ConnectWise wrapped another spectacular installment of its partner conference, IT Nation. The annual gathering drew more than 2,000 faithful ConnectWise users to Disney World in Florida for three days of business development talks. The magic of IT Nation is how it expands solution providers’ thinking and professional connections.
Many vendors talk to and with partners about sales excellence, expanding markets and striving for higher goals. Few, though, do on a level that’s comparable to that of ConnectWise, the professional services automation software vendor and producer of IT Nation, the annual gathering of solution and managed services providers.
Over the weekend, ConnectWise wrapped another installment of IT Nation at the Bonnett Creek resort at Walt Disney World in Orlando, Fla. More than 2,000 managed service provides, resellers and vendors gathered for the weeklong event, which included embedded events with HTG Peer Groups, Level Platforms and Axcient.
What makes ConnectWise and, by extension, IT Nation, different from other companies and events is the focus on business acumen and professional maturation over the technologies and products.
In fact, ConnectWise CEO and co-founder Arnie Bellini goes further, telling Channelnomics that his company (and his personal) mission is promoting better business practices and performance among technology companies, many of whom he describes as “accidental entrepreneurs.”
“We have to make the IT Nation (the ConnectWise community) successful at what they do because that is a reflection of what they do for their customers,” Bellini told Channelnomics.
This year’s IT Nation theme was “Choice,” and the ConnectWise team and partners took every opportunity to extol the virtues of choosing progress, innovation, success and greatness.
The problem ConnectWise and Bellini are addressing is something many the channel have long recognized: the lack of solid business management practices which is a reflection of limited business acumen. Even when solution providers are given potentially profitable products and services, they often struggle with achieving growth and sustaining success because they don’t focus on business fundamentals.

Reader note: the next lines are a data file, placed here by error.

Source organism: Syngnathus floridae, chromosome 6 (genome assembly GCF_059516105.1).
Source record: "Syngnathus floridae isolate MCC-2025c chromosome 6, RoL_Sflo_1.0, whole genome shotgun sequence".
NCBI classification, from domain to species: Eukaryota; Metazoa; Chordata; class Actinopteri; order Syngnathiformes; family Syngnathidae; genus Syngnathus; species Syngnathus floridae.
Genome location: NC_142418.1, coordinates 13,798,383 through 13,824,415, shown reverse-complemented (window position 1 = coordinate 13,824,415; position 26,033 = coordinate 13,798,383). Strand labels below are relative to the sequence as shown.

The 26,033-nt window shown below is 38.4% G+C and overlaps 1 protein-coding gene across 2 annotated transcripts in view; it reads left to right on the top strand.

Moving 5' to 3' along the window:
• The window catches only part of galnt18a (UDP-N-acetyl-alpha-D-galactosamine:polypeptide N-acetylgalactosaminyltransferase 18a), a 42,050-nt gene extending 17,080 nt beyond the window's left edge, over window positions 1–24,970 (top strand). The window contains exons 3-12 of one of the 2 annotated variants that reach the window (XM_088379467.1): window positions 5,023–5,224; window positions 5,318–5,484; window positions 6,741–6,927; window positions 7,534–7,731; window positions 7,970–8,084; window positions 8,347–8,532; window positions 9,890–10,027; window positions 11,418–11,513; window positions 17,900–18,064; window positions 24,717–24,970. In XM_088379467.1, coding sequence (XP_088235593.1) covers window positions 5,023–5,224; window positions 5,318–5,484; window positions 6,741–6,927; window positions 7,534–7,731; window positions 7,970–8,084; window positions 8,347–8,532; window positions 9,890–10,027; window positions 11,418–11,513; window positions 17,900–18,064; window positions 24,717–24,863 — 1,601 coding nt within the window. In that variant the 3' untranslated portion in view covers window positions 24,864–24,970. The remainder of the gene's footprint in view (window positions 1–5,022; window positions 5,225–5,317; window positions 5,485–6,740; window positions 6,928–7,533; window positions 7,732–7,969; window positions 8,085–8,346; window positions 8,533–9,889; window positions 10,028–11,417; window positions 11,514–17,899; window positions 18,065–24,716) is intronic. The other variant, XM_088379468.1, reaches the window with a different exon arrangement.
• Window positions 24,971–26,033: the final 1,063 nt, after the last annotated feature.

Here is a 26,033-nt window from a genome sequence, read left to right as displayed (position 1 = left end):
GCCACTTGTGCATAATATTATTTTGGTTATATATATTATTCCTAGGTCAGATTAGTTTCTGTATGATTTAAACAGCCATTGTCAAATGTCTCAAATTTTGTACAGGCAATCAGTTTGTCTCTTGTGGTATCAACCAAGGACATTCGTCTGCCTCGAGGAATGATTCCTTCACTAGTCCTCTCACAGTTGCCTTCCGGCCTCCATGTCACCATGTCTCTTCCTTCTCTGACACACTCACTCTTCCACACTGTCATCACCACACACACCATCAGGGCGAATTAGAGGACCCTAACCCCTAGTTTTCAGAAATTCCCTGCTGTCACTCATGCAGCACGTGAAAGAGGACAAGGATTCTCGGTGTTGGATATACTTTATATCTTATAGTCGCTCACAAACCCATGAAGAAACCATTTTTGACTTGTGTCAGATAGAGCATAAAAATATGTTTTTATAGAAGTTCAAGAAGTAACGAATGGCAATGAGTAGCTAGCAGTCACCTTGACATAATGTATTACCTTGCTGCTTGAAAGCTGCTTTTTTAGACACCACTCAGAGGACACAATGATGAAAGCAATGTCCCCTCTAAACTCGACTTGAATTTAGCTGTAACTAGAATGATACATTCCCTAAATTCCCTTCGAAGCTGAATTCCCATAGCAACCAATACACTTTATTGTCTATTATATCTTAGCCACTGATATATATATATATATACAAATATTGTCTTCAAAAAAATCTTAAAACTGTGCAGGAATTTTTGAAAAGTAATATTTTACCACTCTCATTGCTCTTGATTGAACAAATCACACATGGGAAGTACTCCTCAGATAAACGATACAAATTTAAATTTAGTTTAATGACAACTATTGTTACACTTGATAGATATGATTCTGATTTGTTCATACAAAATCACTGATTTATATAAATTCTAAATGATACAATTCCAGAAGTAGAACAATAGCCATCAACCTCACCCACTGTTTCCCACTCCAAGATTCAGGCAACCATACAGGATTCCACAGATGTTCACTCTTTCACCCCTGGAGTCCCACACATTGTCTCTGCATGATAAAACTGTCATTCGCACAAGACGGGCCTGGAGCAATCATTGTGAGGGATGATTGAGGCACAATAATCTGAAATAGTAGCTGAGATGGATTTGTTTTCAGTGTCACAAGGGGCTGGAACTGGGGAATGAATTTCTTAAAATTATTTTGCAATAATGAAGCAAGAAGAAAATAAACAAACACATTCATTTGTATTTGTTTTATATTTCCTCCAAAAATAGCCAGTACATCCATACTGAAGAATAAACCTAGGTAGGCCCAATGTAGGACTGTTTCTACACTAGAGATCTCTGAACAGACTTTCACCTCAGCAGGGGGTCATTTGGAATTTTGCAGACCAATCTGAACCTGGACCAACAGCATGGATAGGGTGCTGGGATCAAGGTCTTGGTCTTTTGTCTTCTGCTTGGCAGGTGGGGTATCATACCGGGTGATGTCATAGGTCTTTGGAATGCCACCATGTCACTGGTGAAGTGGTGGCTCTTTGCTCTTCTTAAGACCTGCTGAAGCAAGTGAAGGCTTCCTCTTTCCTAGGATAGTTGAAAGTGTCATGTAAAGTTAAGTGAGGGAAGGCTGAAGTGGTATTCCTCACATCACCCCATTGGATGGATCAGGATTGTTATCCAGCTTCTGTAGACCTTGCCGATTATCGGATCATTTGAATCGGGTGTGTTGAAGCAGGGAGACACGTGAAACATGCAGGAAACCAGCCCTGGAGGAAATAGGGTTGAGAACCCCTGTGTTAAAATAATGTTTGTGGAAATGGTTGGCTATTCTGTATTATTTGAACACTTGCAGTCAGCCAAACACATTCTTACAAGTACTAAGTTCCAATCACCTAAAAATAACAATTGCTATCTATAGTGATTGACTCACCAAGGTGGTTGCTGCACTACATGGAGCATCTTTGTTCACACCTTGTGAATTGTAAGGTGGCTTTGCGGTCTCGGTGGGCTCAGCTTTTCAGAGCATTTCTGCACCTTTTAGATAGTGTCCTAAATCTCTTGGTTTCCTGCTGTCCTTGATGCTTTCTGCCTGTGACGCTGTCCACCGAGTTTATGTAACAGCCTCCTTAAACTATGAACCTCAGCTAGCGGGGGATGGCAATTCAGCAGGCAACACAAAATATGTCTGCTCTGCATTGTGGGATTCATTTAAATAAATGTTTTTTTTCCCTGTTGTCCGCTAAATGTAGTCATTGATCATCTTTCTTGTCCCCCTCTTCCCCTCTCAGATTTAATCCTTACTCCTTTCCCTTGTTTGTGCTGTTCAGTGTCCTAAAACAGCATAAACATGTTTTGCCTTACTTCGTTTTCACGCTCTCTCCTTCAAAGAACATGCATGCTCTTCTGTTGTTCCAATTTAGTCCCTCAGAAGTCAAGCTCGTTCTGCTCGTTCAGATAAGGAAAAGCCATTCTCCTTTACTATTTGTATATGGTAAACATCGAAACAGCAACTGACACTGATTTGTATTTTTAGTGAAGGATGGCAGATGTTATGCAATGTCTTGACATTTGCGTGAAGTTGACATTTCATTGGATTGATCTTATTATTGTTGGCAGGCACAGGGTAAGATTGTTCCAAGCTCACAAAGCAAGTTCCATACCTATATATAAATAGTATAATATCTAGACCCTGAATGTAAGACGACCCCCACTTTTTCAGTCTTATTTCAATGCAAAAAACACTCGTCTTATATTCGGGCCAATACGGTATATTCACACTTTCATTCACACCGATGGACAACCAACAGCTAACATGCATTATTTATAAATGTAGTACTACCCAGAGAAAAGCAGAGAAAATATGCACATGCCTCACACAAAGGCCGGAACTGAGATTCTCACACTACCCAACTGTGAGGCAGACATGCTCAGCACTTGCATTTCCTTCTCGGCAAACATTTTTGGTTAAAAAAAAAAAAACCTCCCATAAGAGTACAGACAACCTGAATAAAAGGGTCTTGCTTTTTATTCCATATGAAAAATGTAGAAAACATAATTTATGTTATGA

The 2112 Group, publisher of Channelnomics, recently released its State of Channel Business Acumen report, which details how many solution providers fail to set goals, measure performance or exercise basic business management best practices.
IT Nation featured many industry speakers, but the standout was business icon Jim Collins, the author of such books as “Good to Great,” “Built to Last” and “Great by Choice.” Signing Collins for the event wasn't a random choice; it was because his study on how businesses choose to succeed and sustain themselves reflects the goal of ConnectWise in developing its constituency.
The theme carried through many of the speaking sessions. Axcient founder and CEO Justin Moore delivered a presentation on the business lessons derived by disaster movies. HTG Peer Groups, a longtime ConnectWise partner, launched a new initiative based on Patrick Lencioni’s book, The Advantage.” And ConnectWise hosted numerous other speakers who delivered messages of better marketing, sales and business development.
The underlying value of IT Nation is that’s the closest thing to a channel convention in the current market. No other event draws the diversity of attendees, who are enthusiastic about being there and open to conversations with peers and rivals alike. Numerous attendees told Channelnomics that they get a lot of value out of just connecting with people who have experience that they can draw from and face the challenges.
ConnectWise and Bellini’s altruism may seem too good to be true. After all, successful managed service providers leveraging the power of the ConnectWise will ultimately result in more license sales of the PSA platform, as well as sister products, such as LabTech remote monitoring and management tools and Quosal quoting software.
However, Bellini sees IT Nation, the conference and the community, as something much larger; it’s about maturation and excellence. And that makes him one of the few industry executives who looks beyond the product sale in terms of enabling his constituency.
“If it was just about software, I would not be involved,” Bellini said. “Software is just a means to an end.”